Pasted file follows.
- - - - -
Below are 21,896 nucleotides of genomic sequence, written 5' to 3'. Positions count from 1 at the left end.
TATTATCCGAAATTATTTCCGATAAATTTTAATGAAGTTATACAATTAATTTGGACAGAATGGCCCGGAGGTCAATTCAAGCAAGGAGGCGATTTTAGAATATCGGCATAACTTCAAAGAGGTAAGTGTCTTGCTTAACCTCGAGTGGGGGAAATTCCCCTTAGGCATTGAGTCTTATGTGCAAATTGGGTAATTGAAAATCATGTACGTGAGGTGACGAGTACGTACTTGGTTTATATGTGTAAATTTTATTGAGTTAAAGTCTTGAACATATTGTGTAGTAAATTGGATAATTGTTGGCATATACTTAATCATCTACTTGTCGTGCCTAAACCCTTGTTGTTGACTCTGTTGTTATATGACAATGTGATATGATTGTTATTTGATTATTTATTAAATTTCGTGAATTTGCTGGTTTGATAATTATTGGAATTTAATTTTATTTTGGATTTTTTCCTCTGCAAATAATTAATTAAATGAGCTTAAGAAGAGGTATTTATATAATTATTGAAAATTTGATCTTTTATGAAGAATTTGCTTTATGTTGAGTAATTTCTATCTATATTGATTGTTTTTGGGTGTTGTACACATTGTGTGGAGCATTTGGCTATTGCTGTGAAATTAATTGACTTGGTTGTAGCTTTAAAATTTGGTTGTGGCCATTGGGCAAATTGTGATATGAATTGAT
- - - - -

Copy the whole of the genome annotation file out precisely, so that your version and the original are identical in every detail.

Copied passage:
Below are 21,896 nucleotides of genomic sequence, written 5' to 3'. Positions count from 1 at the left end.
TATTATCCGAAATTATTTCCGATAAATTTTAATGAAGTTATACAATTAATTTGGACAGAATGGCCCGGAGGTCAATTCAAGCAAGGAGGCGATTTTAGAATATCGGCATAACTTCAAAGAGGTAAGTGTCTTGCTTAACCTCGAGTGGGGGAAATTCCCCTTAGGCATTGAGTCTTATGTGCAAATTGGGTAATTGAAAATCATGTACGTGAGGTGACGAGTACGTACTTGGTTTATATGTGTAAATTTTATTGAGTTAAAGTCTTGAACATATTGTGTAGTAAATTGGATAATTGTTGGCATATACTTAATCATCTACTTGTCGTGCCTAAACCCTTGTTGTTGACTCTGTTGTTATATGACAATGTGATATGATTGTTATTTGATTATTTATTAAATTTCGTGAATTTGCTGGTTTGATAATTATTGGAATTTAATTTTATTTTGGATTTTTTCCTCTGCAAATAATTAATTAAATGAGCTTAAGAAGAGGTATTTATATAATTATTGAAAATTTGATCTTTTATGAAGAATTTGCTTTATGTTGAGTAATTTCTATCTATATTGATTGTTTTTGGGTGTTGTACACATTGTGTGGAGCATTTGGCTATTGCTGTGAAATTAATTGACTTGGTTGTAGCTTTAAAATTTGGTTGTGGCCATTGGGCAAATTGTGATATGAATTGAT